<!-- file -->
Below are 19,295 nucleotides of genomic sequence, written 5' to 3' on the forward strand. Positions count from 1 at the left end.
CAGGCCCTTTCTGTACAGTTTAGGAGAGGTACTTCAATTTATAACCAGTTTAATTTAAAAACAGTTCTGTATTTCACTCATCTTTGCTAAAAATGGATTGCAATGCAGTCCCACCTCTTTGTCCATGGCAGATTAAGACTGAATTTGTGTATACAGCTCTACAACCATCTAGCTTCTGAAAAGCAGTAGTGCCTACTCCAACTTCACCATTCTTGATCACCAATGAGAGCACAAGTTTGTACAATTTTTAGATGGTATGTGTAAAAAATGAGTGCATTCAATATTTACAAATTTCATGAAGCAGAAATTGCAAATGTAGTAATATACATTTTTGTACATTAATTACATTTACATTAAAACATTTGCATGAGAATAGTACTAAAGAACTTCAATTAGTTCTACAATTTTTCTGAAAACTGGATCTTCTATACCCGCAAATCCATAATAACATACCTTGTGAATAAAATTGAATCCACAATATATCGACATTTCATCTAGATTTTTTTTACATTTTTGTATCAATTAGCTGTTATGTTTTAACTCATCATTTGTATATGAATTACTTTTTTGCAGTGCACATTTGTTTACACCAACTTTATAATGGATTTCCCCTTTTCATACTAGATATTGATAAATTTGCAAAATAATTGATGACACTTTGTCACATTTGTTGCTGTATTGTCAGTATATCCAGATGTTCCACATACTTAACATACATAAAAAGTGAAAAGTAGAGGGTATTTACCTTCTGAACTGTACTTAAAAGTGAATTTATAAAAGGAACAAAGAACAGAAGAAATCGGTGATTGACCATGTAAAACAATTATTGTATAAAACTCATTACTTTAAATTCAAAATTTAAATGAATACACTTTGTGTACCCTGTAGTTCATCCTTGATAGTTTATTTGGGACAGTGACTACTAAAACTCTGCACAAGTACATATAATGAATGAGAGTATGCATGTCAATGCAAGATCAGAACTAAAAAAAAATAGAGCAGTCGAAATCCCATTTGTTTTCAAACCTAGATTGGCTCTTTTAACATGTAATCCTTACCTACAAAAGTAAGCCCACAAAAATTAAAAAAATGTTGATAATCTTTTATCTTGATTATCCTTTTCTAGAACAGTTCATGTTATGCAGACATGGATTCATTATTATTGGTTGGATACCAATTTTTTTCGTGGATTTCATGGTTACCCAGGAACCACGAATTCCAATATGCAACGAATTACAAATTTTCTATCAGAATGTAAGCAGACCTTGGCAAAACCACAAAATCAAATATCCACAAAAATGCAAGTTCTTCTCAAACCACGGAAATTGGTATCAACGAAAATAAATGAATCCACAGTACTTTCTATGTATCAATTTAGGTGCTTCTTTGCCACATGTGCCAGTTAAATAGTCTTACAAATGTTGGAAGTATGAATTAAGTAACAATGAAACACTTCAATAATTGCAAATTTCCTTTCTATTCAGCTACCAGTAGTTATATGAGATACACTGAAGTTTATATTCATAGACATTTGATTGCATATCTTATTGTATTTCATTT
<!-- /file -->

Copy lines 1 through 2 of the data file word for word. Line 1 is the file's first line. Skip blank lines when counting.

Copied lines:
Below are 19,295 nucleotides of genomic sequence, written 5' to 3' on the forward strand. Positions count from 1 at the left end.
CAGGCCCTTTCTGTACAGTTTAGGAGAGGTACTTCAATTTATAACCAGTTTAATTTAAAAACAGTTCTGTATTTCACTCATCTTTGCTAAAAATGGATTGCAATGCAGTCCCACCTCTTTGTCCATGGCAGATTAAGACTGAATTTGTGTATACAGCTCTACAACCATCTAGCTTCTGAAAAGCAGTAGTGCCTACTCCAACTTCACCATTCTTGATCACCAATGAGAGCACAAGTTTGTACAATTTTTAGATGGTATGTGTAAAAAATGAGTGCATTCAATATTTACAAATTTCATGAAGCAGAAATTGCAAATGTAGTAATATACATTTTTGTACATTAATTACATTTACATTAAAACATTTGCATGAGAATAGTACTAAAGAACTTCAATTAGTTCTACAATTTTTCTGAAAACTGGATCTTCTATACCCGCAAATCCATAATAACATACCTTGTGAATAAAATTGAATCCACAATATATCGACATTTCATCTAGATTTTTTTTACATTTTTGTATCAATTAGCTGTTATGTTTTAACTCATCATTTGTATATGAATTACTTTTTTGCAGTGCACATTTGTTTACACCAACTTTATAATGGATTTCCCCTTTTCATACTAGATATTGATAAATTTGCAAAATAATTGATGACACTTTGTCACATTTGTTGCTGTATTGTCAGTATATCCAGATGTTCCACATACTTAACATACATAAAAAGTGAAAAGTAGAGGGTATTTACCTTCTGAACTGTACTTAAAAGTGAATTTATAAAAGGAACAAAGAACAGAAGAAATCGGTGATTGACCATGTAAAACAATTATTGTATAAAACTCATTACTTTAAATTCAAAATTTAAATGAATACACTTTGTGTACCCTGTAGTTCATCCTTGATAGTTTATTTGGGACAGTGACTACTAAAACTCTGCACAAGTACATATAATGAATGAGAGTATGCATGTCAATGCAAGATCAGAACTAAAAAAAAATAGAGCAGTCGAAATCCCATTTGTTTTCAAACCTAGATTGGCTCTTTTAACATGTAATCCTTACCTACAAAAGTAAGCCCACAAAAATTAAAAAAATGTTGATAATCTTTTATCTTGATTATCCTTTTCTAGAACAGTTCATGTTATGCAGACATGGATTCATTATTATTGGTTGGATACCAATTTTTTTCGTGGATTTCATGGTTACCCAGGAACCACGAATTCCAATATGCAACGAATTACAAATTTTCTATCAGAATGTAAGCAGACCTTGGCAAAACCACAAAATCAAATATCCACAAAAATGCAAGTTCTTCTCAAACCACGGAAATTGGTATCAACGAAAATAAATGAATCCACAGTACTTTCTATGTATCAATTTAGGTGCTTCTTTGCCACATGTGCCAGTTAAATAGTCTTACAAATGTTGGAAGTATGAATTAAGTAACAATGAAACACTTCAATAATTGCAAATTTCCTTTCTATTCAGCTACCAGTAGTTATATGAGATACACTGAAGTTTATATTCATAGACATTTGATTGCATATCTTATTGTATTTCATTT